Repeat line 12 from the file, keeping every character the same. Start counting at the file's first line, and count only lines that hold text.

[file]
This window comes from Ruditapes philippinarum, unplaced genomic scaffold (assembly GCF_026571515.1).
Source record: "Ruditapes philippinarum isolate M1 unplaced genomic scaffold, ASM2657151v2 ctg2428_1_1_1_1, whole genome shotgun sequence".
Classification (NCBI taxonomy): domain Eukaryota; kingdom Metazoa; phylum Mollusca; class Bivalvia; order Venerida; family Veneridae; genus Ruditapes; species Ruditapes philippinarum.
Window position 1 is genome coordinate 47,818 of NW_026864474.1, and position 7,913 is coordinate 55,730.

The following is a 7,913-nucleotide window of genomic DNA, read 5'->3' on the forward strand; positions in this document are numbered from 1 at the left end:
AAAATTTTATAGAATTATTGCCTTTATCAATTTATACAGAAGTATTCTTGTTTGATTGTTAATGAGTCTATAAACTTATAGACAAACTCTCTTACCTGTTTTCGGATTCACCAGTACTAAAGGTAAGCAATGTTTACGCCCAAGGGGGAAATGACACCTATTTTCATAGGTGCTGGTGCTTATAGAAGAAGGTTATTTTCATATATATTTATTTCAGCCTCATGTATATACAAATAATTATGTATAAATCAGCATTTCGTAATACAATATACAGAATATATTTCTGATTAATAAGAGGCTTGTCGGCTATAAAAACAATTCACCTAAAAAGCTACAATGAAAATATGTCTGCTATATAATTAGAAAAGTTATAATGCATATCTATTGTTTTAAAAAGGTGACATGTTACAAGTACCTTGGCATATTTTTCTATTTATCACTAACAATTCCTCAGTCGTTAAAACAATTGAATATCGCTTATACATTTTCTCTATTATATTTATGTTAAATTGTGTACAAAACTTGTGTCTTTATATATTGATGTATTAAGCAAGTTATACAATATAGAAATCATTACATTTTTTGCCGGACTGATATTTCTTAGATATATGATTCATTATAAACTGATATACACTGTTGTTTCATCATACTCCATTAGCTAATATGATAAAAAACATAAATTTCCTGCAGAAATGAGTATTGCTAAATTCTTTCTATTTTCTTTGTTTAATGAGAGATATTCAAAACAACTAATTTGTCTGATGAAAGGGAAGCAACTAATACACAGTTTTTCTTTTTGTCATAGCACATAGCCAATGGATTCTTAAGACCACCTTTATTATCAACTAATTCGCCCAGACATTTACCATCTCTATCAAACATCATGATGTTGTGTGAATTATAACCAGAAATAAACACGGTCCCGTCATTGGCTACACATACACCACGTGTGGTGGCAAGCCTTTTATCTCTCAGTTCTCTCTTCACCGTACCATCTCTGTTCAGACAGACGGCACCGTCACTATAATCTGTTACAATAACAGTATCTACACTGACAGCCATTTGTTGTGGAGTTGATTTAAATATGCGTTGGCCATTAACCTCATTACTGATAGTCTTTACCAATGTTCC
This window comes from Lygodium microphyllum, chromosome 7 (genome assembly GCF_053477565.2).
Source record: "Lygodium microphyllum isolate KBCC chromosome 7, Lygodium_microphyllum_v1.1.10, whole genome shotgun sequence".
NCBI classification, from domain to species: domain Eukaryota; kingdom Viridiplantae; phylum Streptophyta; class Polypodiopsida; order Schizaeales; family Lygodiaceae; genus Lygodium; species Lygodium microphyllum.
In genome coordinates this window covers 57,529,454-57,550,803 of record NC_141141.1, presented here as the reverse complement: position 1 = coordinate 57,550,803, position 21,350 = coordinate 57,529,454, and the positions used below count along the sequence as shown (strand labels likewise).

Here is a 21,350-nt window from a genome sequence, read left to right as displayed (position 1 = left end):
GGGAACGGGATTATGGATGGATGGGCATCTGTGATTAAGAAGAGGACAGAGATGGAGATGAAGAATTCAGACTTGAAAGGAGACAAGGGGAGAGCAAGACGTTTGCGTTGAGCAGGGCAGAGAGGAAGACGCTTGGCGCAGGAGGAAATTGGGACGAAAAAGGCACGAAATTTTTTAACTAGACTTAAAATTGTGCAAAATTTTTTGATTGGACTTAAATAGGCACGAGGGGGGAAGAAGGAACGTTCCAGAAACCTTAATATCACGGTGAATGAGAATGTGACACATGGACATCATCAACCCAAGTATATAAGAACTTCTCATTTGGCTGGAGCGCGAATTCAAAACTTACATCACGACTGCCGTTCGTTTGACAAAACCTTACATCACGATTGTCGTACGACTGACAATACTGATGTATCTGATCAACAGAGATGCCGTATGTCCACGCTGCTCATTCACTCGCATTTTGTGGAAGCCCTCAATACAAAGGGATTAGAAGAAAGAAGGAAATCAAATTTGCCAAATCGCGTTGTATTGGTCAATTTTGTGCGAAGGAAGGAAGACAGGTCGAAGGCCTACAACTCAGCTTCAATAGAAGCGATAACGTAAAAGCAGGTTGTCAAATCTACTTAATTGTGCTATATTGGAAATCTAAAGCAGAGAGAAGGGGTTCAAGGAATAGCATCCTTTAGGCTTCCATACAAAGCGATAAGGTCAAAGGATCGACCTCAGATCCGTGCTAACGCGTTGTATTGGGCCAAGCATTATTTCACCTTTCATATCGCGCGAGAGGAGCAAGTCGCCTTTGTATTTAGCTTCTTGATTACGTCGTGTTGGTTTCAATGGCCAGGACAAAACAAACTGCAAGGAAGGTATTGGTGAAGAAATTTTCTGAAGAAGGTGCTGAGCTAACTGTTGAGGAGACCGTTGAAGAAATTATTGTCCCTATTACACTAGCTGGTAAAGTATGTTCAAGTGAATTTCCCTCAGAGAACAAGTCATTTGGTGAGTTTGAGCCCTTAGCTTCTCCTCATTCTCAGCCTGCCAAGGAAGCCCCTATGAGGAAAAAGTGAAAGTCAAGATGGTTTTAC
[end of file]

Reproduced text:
GGGAACGGGATTATGGATGGATGGGCATCTGTGATTAAGAAGAGGACAGAGATGGAGATGAAGAATTCAGACTTGAAAGGAGACAAGGGGAGAGCAAGACGTTTGCGTTGAGCAGGGCAGAGAGGAAGACGCTTGGCGCAGGAGGAAATTGGGACGAAAAAGGCACGAAATTTTTTAACTAGACTTAAAATTGTGCAAAATTTTTTGATTGGACTTAAATAGGCACGAGGGGGGAAGAAGGAACGTTCCAGAAACCTTAATATCACGGTGAATGAGAATGTGACACATGGACATCATCAACCCAAGTATATAAGAACTTCTCATTTGGCTGGAGCGCGAATTCAAAACTTACATCACGACTGCCGTTCGTTTGACAAAACCTTACATCACGATTGTCGTACGACTGACAATACTGATGTATCTGATCAACAGAGATGCCGTATGTCCACGCTGCTCATTCACTCGCATTTTGTGGAAGCCCTCAATACAAAGGGATTAGAAGAAAGAAGGAAATCAAATTTGCCAAATCGCGTTGTATTGGTCAATTTTGTGCGAAGGAAGGAAGACAGGTCGAAGGCCTACAACTCAGCTTCAATAGAAGCGATAACGTAAAAGCAGGTTGTCAAATCTACTTAATTGTGCTATATTGGAAATCTAAAGCAGAGAGAAGGGGTTCAAGGAATAGCATCCTTTAGGCTTCCATACAAAGCGATAAGGTCAAAGGATCGACCTCAGATCCGTGCTAACGCGTTGTATTGGGCCAAGCATTATTTCACCTTTCATATCGCGCGAGAGGAGCAAGTCGCCTTTGTATTTAGCTTCTTGATTACGTCGTGTTGGTTTCAATGGCCAGGACAAAACAAACTGCAAGGAAGGTATTGGTGAAGAAATTTTCTGAAGAAGGTGCTGAGCTAACTGTTGAGGAGACCGTTGAAGAAATTATTGTCCCTATTACACTAGCTGGTAAAGTATGTTCAAGTGAATTTCCCTCAGAGAACAAGTCATTTGGTGAGTTTGAGCCCTTAGCTTCTCCTCATTCTCAGCCTGCCAAGGAAGCCCCTATGAGGAAAAAGTGAAAGTCAAGATGGTTTTAC